Scheer JK, Hostin R, Robinson C, Schwab F, Lafage V, Burton DC, et al.: Operative management of adult spinal deformity results in significant increases in QALYs gained compared to non-operative management: analysis of 479 patients with minimum 2-year follow-up. Spine (Phila Pa 1976) [epub ahead of print], 2017

    • Search Google Scholar
    • Export Citation
  • 20

    Schwab FJ, Blondel B, Bess S, Hostin R, Shaffrey CI, Smith JS, et al.: Radiographical spinopelvic parameters and disability in the setting of adult spinal deformity: a prospective multicenter analysis. Spine (Phila Pa 1976) 38:E803E812, 2013

    • Search Google Scholar
    • Export Citation
  • 21

    Schwab F, Ungar B, Blondel B, Buchowski J, Coe J, Deinlein D, et al.: Scoliosis Research Society–Schwab adult spinal deformity classification: a validation study. Spine (Phila Pa 1976) 37:10771082, 2012

    • Crossref
    • PubMed
    • Search Google Scholar
    • Export Citation
  • 22

    Takemoto M, Boissière L, Vital JM, Pellisé F, Perez-Grueso FJS, Kleinstück F, et al.: Are sagittal spinopelvic radiographic parameters significantly associated with quality of life of adult spinal deformity patients? Multivariate linear regression analyses for pre-operative and short-term post-operative health-related quality of life. Eur Spine J 26:21762186, 2017

    • Crossref
    • PubMed
    • Search Google Scholar
    • Export Citation
  • 23

    Terran J, Schwab F, Shaffrey CI, Smith JS, Devos P, Ames CP, et al.: The SRS-Schwab adult spinal deformity classification: assessment and clinical correlations based on a prospective operative and nonoperative cohort. Neurosurgery 73:559568, 2013

    • Crossref
    • PubMed
    • Search Google Scholar
    • Export Citation
  • 24

    Vos T, Flaxman AD, Naghavi M, Lozano R, Michaud C, Ezzati M, et al.: Years lived with disability (YLDs) for 1160 sequelae of 289 diseases and injuries 1990–2010: a systematic analysis for the Global Burden of Disease Study 2010. Lancet 380:21632196, 2012 (Erratum in Lancet 391:628, 2013)

    • Crossref
    • PubMed
    • Search Google Scholar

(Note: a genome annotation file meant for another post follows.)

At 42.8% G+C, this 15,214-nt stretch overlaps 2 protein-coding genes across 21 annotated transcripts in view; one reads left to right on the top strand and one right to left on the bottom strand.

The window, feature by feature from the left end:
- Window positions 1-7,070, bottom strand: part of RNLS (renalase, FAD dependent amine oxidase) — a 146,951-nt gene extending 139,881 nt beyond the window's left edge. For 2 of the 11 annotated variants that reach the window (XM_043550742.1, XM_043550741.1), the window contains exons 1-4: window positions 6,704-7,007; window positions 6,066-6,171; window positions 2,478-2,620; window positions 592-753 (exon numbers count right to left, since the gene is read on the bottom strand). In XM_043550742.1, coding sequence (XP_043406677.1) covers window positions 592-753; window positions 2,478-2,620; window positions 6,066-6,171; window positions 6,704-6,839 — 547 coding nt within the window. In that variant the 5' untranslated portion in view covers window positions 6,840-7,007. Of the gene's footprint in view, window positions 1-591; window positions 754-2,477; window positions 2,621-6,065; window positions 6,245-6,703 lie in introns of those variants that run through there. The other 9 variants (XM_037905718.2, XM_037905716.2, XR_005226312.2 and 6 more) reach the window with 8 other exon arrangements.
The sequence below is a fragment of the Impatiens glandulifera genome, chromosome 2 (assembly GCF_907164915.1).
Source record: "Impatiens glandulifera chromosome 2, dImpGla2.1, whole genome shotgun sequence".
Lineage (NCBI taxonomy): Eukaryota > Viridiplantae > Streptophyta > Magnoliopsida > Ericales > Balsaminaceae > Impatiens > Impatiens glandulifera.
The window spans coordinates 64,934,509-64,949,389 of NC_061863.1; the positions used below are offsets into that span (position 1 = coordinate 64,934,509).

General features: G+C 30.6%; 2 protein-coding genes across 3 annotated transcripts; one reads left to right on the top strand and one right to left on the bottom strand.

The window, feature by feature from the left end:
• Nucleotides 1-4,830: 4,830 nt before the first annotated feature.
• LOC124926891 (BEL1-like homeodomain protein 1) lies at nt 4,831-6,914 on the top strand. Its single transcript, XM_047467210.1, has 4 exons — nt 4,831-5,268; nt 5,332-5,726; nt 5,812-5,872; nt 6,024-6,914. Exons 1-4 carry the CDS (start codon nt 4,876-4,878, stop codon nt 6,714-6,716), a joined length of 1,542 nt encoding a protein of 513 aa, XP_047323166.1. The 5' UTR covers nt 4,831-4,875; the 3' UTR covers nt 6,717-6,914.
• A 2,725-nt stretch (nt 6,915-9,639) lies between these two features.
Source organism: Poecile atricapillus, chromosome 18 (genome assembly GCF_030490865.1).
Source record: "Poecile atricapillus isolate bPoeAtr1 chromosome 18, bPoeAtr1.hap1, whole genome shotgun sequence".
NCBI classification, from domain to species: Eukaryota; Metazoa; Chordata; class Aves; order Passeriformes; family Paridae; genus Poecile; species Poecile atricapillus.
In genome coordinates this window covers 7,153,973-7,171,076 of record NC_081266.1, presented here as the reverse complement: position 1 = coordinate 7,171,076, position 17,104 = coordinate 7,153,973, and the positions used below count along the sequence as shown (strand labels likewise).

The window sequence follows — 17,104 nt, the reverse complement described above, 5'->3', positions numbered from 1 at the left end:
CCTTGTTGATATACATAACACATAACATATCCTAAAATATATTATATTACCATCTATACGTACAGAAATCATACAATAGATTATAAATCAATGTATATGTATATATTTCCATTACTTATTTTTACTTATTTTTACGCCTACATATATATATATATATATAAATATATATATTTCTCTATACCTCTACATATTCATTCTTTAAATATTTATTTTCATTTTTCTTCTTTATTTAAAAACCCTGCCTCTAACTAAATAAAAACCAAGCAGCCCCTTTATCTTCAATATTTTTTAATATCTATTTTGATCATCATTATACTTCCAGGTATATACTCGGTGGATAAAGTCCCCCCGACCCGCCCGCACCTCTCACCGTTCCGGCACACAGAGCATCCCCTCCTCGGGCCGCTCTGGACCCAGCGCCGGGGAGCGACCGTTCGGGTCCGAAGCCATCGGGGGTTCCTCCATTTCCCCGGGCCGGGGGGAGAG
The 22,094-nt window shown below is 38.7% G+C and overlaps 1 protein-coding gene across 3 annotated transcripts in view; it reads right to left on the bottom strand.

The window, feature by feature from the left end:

• Export Citation
  • 25

    Weinstein SL, Ponseti IV: Curve progression in idiopathic scoliosis. J Bone Joint Surg Am 65:447455, 1983

  • 26

    Youssef JA, Orndorff DO, Patty CA, Scott MA, Price HL, Hamlin LF, et al.: Current status of adult spinal deformity. Global Spine J 3:5162, 2013

  • View in gallery

    Standing anteroposterior and lateral radiographs of a 73-year-old woman with symptomatic DNDLS, sagittal malalignment, and an ODI score of 62, indicating severe disability. The NRS back and leg pain scores were 10 and 7, respectively.

  • View in gallery

    HRQOL scores of SRS-Schwab ASD classification sagittal modifier grades at baseline; p values reflect ANOVA in patient-reported outcomes across sagittal modifier grades using a 1-way ANOVA. No significant differences were found between groups.

  • 1

    Aebi M: The adult scoliosis. Eur Spine J 14:925948, 2005

  • 2

    Angevine PD, McCormick PC: The importance of sagittal balance: how good is the evidence? J Neurosurg Spine 6:101103, 2007

  • 3

    Chapman TM Jr, Baldus CR, Lurie JD, Glassman SD, Schwab FJ, Shaffrey CI, et al.: Baseline patient-reported outcomes correlate weakly with radiographic parameters: a multicenter, prospective NIH adult symptomatic lumbar scoliosis (ASLS) study of 286 patients. Spine (Phila Pa 1976) 41:17011708, 2016

    • Crossref
    • PubMed
    • Search Google Scholar
    • Export Citation
  • 4

    de Vries AAB, Mullender MG, Pluymakers WJ, Castelein RM, van Royen BJ: Spinal decompensation in degenerative lumbar scoliosis. Eur Spine J 19:15401544, 2010

    • Crossref
    • Search Google Scholar
    • Export Citation
  • 5

    Evans JD: Straightforward Statistics for the Behavioral Sciences. Pacific Grove, CA: Brooks/Cole Publishing, 1996

  • 6

    Fu KMG, Bess S, Shaffrey CI, Smith JS, Lafage V, Schwab F, et al.: Patients with adult spinal deformity treated operatively report greater baseline pain and disability than patients treated nonoperatively; however, deformities differ between age groups. Spine (Phila Pa 1976) 39:14011407, 2014

    • Crossref
    • PubMed
    • Search Google Scholar
    • Export Citation
  • 7

    Glassman SD, Berven S, Bridwell K, Horton W, Dimar JR: Correlation of radiographic parameters and clinical symptoms in adult scoliosis. Spine (Phila Pa 1976) 30:682688, 2005

    • Crossref
    • PubMed
    • Search Google Scholar
    • Export Citation
  • 8

    Glassman SD, Bridwell K, Dimar JR, Horton W, Berven S, Schwab F: The impact of positive sagittal balance in adult spinal deformity. Spine (Phila Pa 1976) 30:20242029, 2005

    • Crossref
    • PubMed
    • Search Google Scholar
    • Export Citation
  • 9

    Grubb SA, Lipscomb HJ: Diagnostic findings in painful adult scoliosis. Spine (Phila Pa 1976) 17:518527, 1992

  • 10

    Guler UO, Yuksel S, Yakici S, Domingo-Sabat M, Pellise F, Pérez-Grueso FJS, et al.: Analysis of the reliability of surgeons’ ability to differentiate between idiopathic and degenerative spinal deformity in adults radiologically. What descriptive parameters help them decide? Eur Spine J 25:24012407, 2016

    • Crossref
    • PubMed
    • Search Google Scholar
    • Export Citation
  • 11